Roughtally’s Wood Nature Reserve
Once part of North Weald Airfield, Roughtalley’s Wood is a relatively small nature reserve in North Weald. Although it is possible to walk around in a fairly short time, this really is worth spending some time exploring in order to absorb the incredible wealth of species found here. There are a Surprising number of different habitats here which may not be large in size but they support some of our most specialised plant species which occur in few other places in the district. Roughtalley’s Wood was designated a local nature reserve in 2000 and is one of several smaller nature reserves within the North Weald Parish owned by Epping Forest District Council.
Ordnance survey map credit to Essex County Council
Roughtalley’s is a large piece of ancient woodland which was effectively cut in two by the arrival of the Epping to Ongar railway line extension in the early 1860’s. The larger section of the wood to the South of the railway is owned by the Gaynes Park private estate and right up until the 1990’s this was used by the commercial timber industry. This area is now the Epping Forest Burial ground, a natural cemetery which combines woodland and meadow burials with more the traditional internments. This change in use has opened the South woodland up for public access once again
The smaller section to the North of the railway is Roughtalley’s Wood nature reserve which is managed by Epping Forest Countrycare. This section is roughly cut in two by a stream forming two very distinct environments and divided into a number of different compartments, each of which have their own slightly unique habitat. One part is ancient woodland not too unlike Epping forest in being predominantly Oak and Hornbeam with an understory of Hazel and Hawthorn. The other part is broad leaved secondary woodland with a number of open woodland glades, ponds and seasonal wet meadow areas. It is here where some of the most endangered and rare plant species in Essex can be found.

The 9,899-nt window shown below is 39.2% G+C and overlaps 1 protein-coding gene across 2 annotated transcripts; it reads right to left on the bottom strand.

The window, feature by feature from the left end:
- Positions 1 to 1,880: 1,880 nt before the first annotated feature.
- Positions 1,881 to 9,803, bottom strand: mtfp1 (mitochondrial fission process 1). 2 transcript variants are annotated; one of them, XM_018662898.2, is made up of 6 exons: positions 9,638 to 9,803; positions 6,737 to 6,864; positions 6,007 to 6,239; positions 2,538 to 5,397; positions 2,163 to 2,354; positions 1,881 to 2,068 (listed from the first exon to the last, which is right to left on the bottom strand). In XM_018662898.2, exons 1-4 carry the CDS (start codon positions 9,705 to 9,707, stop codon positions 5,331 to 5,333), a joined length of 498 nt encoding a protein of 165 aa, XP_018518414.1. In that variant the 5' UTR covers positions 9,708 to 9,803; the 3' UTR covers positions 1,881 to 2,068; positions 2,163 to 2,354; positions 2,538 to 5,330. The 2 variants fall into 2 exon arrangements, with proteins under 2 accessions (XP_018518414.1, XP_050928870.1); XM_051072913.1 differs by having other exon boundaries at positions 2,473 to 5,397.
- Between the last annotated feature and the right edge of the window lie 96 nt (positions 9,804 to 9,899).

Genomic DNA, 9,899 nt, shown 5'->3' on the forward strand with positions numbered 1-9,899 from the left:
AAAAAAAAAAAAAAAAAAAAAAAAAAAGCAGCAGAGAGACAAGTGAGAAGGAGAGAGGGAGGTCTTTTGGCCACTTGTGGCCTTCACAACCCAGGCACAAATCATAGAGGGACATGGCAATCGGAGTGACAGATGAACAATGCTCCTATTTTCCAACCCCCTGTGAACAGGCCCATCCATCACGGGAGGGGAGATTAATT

It would usually be a challenge to find a location where just one or two species of wild Orchid grow side by side, but at Roughtalley’s Wood there are no fewer than four species. In this small nature reserve Common Spotted Orchid, Bee Orchid, Broad Leaved Helleborine Orchid and Pyramidal Orchid can all be found growing together. For such a small nature reserve this is an incredible number of Orchid species and shows just how ecologically specialised this nature reserve is. These are incredibly rare habitats which do not occur often and once lost can never be replaced.
There are a number of ponds in the wood, some of which are believed to be wartime bomb craters which have become naturalised. The reserve is managed for woodland and grassland as these habitats are vital for species that require both woodland and grassland during the different stages of their life cycles. The glades are kept open by cutting annually to maintain habitat for plants which depend on the clearings such as the wild Orchids. Butterflies such as the Silver Washed Fritillary also benefit as these glades form breeding territories in summer. These are strong fliers which can often be seen darting through clearings to chase away rivals then flying back up to the canopy. Some clearings are also occupied by patches of Bluebells, Snowdrops, Primroses and Cowslip among the more common woodland and glade plants.